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Ohio Court of Appeals: Absolution Pollution Exclusion Bars Coverage for Workplace Coal-Tar Pitch Exposure Claims

Wednesday, January 10, 2018 — Complex Insurance Coverage Reporter

On December 28, 2017, the Ohio Court of Appeals (Eighth District) held in GrafTech International, Ltd., et al. v. Pacific Employers Ins. Co., et al., No. 105258 that coverage for alleged injurious exposures to coal tar pitch was barred by a liability insurance policy’s absolute pollution exclusion. Applying Ohio law, the court concluded that Pacific Employers had no duty to defend GrafTech or pay defense costs in connection with claims by dozens of workers at Alcoa smelting plants that they were exposed to hazardous substances in GrafTech products supplied to Alcoa as early as 1942.

Reprinted courtesy of White and Williams LLP
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Hiring Subcontractors with Workers Compensation Insurance

Wednesday, January 10, 2018 — David Adelstein - Florida Construction Legal Updates

You want to hear more on the POWER of statutory workers compensation immunity? Well, here it is, because as I have mentioned in the past, workers compensation immunity is powerful reinforcing the importance for contractors to ensure the subcontractors they hire absolutely have workers compensation insurance. Likewise, subcontractors want to ensure the subcontractors they hire also have workers compensation insurance.

Reprinted courtesy of David Adelstein, Florida Construction Legal Updates

Mr. Adelstein may be contacted at dadelstein@gmail.com

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CONSTRUCTION DEFECT NEWS

Case Alert Update: SDV Case Tabbed as One of New York’s Top Three Cases to Watch

Wednesday, January 10, 2018 — Richard W. Brown - SDV Blog

Argument before the Court of Appeals has now been scheduled for February 7, 2018, in Gilbane Building Co. v. St. Paul Insurance, with a long anticipated decision by New York’s highest court to be issued shortly thereafter. In its September 18, 2017 edition, Law360.com highlighted three major cases with significant implications on insurance coverage that will soon be decided by the New York Court of Appeals. Gilbane presents an opportunity for the Court to address the growing number of divergent decisions regarding the prerequisites for qualifying as an additional insured, as it considers an Appellate Division’s holding that a construction manager is not entitled to coverage as an additional insured under a contractor’s policy because the two companies did not enter into a direct contract.

Reprinted courtesy of Richard W. Brown, Saxe Doernberger & Vita, P.C.

Mr. Brown may be contacted at rwb@sdvlaw.com

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Is the Issuance of a City Use Permit Referable? Not When It Is an Administrative Act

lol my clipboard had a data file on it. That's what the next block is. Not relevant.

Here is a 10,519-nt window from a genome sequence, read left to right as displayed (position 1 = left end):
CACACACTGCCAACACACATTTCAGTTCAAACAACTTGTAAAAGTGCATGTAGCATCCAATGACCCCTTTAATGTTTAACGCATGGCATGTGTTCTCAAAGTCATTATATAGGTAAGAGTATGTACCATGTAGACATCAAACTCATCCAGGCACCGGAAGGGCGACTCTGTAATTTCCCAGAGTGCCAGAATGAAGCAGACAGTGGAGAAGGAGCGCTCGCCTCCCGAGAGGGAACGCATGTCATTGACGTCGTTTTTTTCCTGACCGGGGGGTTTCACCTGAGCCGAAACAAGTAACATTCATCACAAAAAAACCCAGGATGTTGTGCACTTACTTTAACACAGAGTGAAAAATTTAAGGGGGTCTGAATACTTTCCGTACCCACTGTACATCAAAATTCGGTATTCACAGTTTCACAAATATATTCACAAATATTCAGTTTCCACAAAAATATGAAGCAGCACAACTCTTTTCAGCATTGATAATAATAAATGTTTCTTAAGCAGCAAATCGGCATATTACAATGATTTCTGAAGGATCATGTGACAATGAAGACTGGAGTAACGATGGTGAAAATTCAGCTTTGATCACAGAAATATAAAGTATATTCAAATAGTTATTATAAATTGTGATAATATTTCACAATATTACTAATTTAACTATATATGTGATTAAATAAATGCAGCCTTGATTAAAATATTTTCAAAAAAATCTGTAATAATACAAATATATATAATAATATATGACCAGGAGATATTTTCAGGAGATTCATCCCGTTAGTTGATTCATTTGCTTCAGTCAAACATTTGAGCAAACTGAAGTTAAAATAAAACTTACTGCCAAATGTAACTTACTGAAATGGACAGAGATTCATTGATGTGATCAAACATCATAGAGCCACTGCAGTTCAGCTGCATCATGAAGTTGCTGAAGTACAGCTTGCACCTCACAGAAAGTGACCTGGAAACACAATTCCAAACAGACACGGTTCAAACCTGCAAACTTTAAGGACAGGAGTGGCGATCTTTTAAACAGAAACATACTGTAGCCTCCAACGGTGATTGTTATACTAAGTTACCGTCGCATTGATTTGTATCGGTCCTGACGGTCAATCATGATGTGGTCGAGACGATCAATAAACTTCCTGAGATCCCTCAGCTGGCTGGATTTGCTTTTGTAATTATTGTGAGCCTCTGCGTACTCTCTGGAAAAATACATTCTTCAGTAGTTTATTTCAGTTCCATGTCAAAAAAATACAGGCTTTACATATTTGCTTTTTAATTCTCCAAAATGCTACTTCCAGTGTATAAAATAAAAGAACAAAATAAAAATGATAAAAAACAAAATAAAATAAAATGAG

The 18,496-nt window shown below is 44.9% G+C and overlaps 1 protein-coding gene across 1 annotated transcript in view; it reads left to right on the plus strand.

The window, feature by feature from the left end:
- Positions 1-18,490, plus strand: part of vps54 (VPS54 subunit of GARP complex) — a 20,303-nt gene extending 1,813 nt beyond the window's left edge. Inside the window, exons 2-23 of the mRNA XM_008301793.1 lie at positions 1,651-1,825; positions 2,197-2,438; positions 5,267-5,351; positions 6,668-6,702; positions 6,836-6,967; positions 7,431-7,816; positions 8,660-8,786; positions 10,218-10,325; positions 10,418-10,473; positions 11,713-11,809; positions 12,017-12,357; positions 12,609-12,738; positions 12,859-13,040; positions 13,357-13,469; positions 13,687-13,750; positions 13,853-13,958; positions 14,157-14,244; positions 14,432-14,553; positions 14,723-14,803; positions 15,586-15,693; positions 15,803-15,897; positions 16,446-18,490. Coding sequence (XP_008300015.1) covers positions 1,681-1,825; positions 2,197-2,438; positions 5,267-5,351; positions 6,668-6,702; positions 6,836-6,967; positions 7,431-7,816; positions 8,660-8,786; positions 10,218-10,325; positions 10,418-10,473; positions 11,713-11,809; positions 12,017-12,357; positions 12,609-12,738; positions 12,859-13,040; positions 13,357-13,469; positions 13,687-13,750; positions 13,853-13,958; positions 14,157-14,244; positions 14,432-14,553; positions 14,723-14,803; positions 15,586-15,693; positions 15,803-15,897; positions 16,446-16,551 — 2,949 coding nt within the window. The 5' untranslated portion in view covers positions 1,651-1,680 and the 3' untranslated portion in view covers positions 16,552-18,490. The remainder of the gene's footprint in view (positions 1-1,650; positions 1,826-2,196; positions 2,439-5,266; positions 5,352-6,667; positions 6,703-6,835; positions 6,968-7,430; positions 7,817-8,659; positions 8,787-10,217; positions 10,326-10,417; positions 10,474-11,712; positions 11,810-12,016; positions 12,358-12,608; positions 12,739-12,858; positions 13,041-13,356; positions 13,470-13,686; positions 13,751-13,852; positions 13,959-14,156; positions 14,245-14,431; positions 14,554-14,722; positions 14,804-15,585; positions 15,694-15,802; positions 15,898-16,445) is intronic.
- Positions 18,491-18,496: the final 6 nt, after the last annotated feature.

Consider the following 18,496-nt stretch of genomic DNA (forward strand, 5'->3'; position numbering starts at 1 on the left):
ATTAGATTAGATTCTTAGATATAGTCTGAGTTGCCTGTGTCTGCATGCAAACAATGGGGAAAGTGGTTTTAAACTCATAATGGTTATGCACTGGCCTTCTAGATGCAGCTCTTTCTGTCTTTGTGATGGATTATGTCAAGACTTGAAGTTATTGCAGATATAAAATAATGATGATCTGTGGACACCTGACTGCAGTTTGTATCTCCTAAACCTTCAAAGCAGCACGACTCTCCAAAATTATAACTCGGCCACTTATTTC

Wednesday, January 10, 2018 — Adam E. Lang - Real Estate Litigation Blog

Arizona’s Constitution gives electors in cities, towns, and counties the ability to refer legislation that was enacted by their local elected officials to the ballot for popular vote. Ariz. Const. art. IV, Pt. 1 § 1(8). But only legislative acts are referable; administrative acts are not. In general, a legislative act makes new law and creates policy, is permanent in nature, and is generally applied. On the other hand, an administrative act is one that executes and implements a law already in place. Wennerstrom v. City of Mesa, 169 Ariz. 485, 489-90, 821 P.2d 146, 150-51 (1991).

For more than fifty years, Arizona courts have been clear: zoning and rezoning ordinances are legislative acts and therefore referable to popular vote. City of Phoenix v. Fehlner, 90 Ariz. 13, 17, 363 P.2d 607, 609 (1961) (holding that “what constitutes an appropriate zone is primarily for the legislature”); Fritz v. City of Kingman, 191 Ariz 432, 432, 957 P.2d 337, 337 (1998) (noting “we reaffirm our view that zoning decisions are legislative matters subject to referendum”); Pioneer Trust Co. of Arizona v. Pima Cty., 168 Ariz. 61, 64–65, 811 P.2d 22, 25–26 (1991) (holding “that, in Arizona, zoning decisions are legislative acts subject to referendum” and that even a “conditional approval of . . . rezoning was a legislative act”); Cottonwood Dev. v. Foothills Area Coal. of Tucson, Inc., 134 Ariz. 46, 653 P.2d 694 (1982) (analyzing whether zoning referendum complied with statutory requirements); Wait v. City of Scottsdale, 127 Ariz. 107, 108, 618 P.2d 601, 602 (1980) (noting “that the enactment and amendment of zoning ordinances constitute legislative action”); City of Phoenix v. Oglesby, 112 Ariz. 64, 65, 537 P.2d 934, 935 (1975) (“The matter of zoning is appropriately one for the legislative branch of government.”); Queen Creek Land & Cattle Corp. v. Yavapai Cty. Bd. of Sup’rs, 108 Ariz. 449, 452, 501 P.2d 391, 394 (1972) (denying an attempt to enjoin referendum on county’s zoning decision).

Reprinted courtesy of Adam E. Lang, Snell & Wilmer

Mr. Lang may be contacted at alang@swlaw.com

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Texas Supreme Court to Rehear Menchaca Bad Faith Case

Wednesday, January 10, 2018 — Sean P. Mahoney – Complex Insurance Coverage Reporter

On December 15th, the Texas Supreme Court agreed to revisit its April 7, 2017 decision in USAA Texas Lloyds Co. v. Menchaca, No. 14-0721, a “bad faith” case arising out of Hurricane Ike damage, in which the court held that a policyholder could potentially recover policy benefits for statutory bad faith under Texas law, even though a jury concluded that the insurer did not breach the terms of the policy, if the policyholder could show that she was nevertheless entitled to the benefit. The decision to rehear this matter comes at the urging of insurers and interested groups, including the Insurance Council of Texas and the U.S. Chamber of Commerce, who argued that the April 7, 2017 ruling substantially unsettled Texas insurance law.